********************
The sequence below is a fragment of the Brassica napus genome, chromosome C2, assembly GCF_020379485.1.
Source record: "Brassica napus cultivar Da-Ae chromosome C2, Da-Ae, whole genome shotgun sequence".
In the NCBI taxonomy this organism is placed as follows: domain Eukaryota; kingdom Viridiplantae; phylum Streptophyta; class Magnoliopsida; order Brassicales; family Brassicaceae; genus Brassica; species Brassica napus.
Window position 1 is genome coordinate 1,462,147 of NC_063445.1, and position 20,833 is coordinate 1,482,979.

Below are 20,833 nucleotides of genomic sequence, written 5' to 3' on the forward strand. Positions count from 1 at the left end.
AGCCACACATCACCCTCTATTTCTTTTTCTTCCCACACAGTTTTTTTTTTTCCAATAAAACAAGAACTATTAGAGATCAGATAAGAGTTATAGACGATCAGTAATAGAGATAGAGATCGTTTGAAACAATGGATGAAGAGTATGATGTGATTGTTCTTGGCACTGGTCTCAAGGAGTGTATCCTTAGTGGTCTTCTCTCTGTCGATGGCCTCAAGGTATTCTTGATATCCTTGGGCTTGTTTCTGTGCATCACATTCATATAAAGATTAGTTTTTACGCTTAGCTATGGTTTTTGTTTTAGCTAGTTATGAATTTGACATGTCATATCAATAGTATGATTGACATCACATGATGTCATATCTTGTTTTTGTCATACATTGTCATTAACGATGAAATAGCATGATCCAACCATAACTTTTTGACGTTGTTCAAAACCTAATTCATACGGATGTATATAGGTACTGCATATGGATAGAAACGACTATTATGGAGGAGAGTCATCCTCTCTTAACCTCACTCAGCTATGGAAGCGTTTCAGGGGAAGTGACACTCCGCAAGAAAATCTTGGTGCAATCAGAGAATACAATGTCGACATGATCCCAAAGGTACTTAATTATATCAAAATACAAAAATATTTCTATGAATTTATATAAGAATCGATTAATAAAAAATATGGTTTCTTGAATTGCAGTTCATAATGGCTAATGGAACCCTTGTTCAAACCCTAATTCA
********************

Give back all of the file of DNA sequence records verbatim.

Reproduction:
The sequence below is a fragment of the Brassica napus genome, chromosome C2, assembly GCF_020379485.1.
Source record: "Brassica napus cultivar Da-Ae chromosome C2, Da-Ae, whole genome shotgun sequence".
In the NCBI taxonomy this organism is placed as follows: domain Eukaryota; kingdom Viridiplantae; phylum Streptophyta; class Magnoliopsida; order Brassicales; family Brassicaceae; genus Brassica; species Brassica napus.
Window position 1 is genome coordinate 1,462,147 of NC_063445.1, and position 20,833 is coordinate 1,482,979.

Below are 20,833 nucleotides of genomic sequence, written 5' to 3' on the forward strand. Positions count from 1 at the left end.
AGCCACACATCACCCTCTATTTCTTTTTCTTCCCACACAGTTTTTTTTTTTCCAATAAAACAAGAACTATTAGAGATCAGATAAGAGTTATAGACGATCAGTAATAGAGATAGAGATCGTTTGAAACAATGGATGAAGAGTATGATGTGATTGTTCTTGGCACTGGTCTCAAGGAGTGTATCCTTAGTGGTCTTCTCTCTGTCGATGGCCTCAAGGTATTCTTGATATCCTTGGGCTTGTTTCTGTGCATCACATTCATATAAAGATTAGTTTTTACGCTTAGCTATGGTTTTTGTTTTAGCTAGTTATGAATTTGACATGTCATATCAATAGTATGATTGACATCACATGATGTCATATCTTGTTTTTGTCATACATTGTCATTAACGATGAAATAGCATGATCCAACCATAACTTTTTGACGTTGTTCAAAACCTAATTCATACGGATGTATATAGGTACTGCATATGGATAGAAACGACTATTATGGAGGAGAGTCATCCTCTCTTAACCTCACTCAGCTATGGAAGCGTTTCAGGGGAAGTGACACTCCGCAAGAAAATCTTGGTGCAATCAGAGAATACAATGTCGACATGATCCCAAAGGTACTTAATTATATCAAAATACAAAAATATTTCTATGAATTTATATAAGAATCGATTAATAAAAAATATGGTTTCTTGAATTGCAGTTCATAATGGCTAATGGAACCCTTGTTCAAACCCTAATTCA